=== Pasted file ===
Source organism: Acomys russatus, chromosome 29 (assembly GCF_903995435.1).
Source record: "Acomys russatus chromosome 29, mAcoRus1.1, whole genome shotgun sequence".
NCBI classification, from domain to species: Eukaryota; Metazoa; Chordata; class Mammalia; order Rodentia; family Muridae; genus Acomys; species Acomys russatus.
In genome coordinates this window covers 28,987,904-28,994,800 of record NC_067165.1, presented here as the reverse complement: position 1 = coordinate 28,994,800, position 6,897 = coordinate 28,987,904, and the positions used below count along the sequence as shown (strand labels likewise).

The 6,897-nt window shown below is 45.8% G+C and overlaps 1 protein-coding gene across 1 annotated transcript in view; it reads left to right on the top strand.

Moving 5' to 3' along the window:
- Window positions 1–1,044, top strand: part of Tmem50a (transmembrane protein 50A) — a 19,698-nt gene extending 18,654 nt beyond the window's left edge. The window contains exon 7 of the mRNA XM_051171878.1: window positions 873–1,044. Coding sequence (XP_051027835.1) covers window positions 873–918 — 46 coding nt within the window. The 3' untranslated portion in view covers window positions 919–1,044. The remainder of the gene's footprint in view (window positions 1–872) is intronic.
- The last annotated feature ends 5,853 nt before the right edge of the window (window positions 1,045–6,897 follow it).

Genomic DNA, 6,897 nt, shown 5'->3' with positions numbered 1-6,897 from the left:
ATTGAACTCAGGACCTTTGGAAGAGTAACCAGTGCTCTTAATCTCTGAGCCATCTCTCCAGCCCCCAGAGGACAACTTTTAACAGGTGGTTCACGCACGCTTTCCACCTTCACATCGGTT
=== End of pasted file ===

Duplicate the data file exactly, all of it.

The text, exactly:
Source organism: Acomys russatus, chromosome 29 (assembly GCF_903995435.1).
Source record: "Acomys russatus chromosome 29, mAcoRus1.1, whole genome shotgun sequence".
NCBI classification, from domain to species: Eukaryota; Metazoa; Chordata; class Mammalia; order Rodentia; family Muridae; genus Acomys; species Acomys russatus.
In genome coordinates this window covers 28,987,904-28,994,800 of record NC_067165.1, presented here as the reverse complement: position 1 = coordinate 28,994,800, position 6,897 = coordinate 28,987,904, and the positions used below count along the sequence as shown (strand labels likewise).

The 6,897-nt window shown below is 45.8% G+C and overlaps 1 protein-coding gene across 1 annotated transcript in view; it reads left to right on the top strand.

Moving 5' to 3' along the window:
- Window positions 1–1,044, top strand: part of Tmem50a (transmembrane protein 50A) — a 19,698-nt gene extending 18,654 nt beyond the window's left edge. The window contains exon 7 of the mRNA XM_051171878.1: window positions 873–1,044. Coding sequence (XP_051027835.1) covers window positions 873–918 — 46 coding nt within the window. The 3' untranslated portion in view covers window positions 919–1,044. The remainder of the gene's footprint in view (window positions 1–872) is intronic.
- The last annotated feature ends 5,853 nt before the right edge of the window (window positions 1,045–6,897 follow it).

Genomic DNA, 6,897 nt, shown 5'->3' with positions numbered 1-6,897 from the left:
ATTGAACTCAGGACCTTTGGAAGAGTAACCAGTGCTCTTAATCTCTGAGCCATCTCTCCAGCCCCCAGAGGACAACTTTTAACAGGTGGTTCACGCACGCTTTCCACCTTCACATCGGTT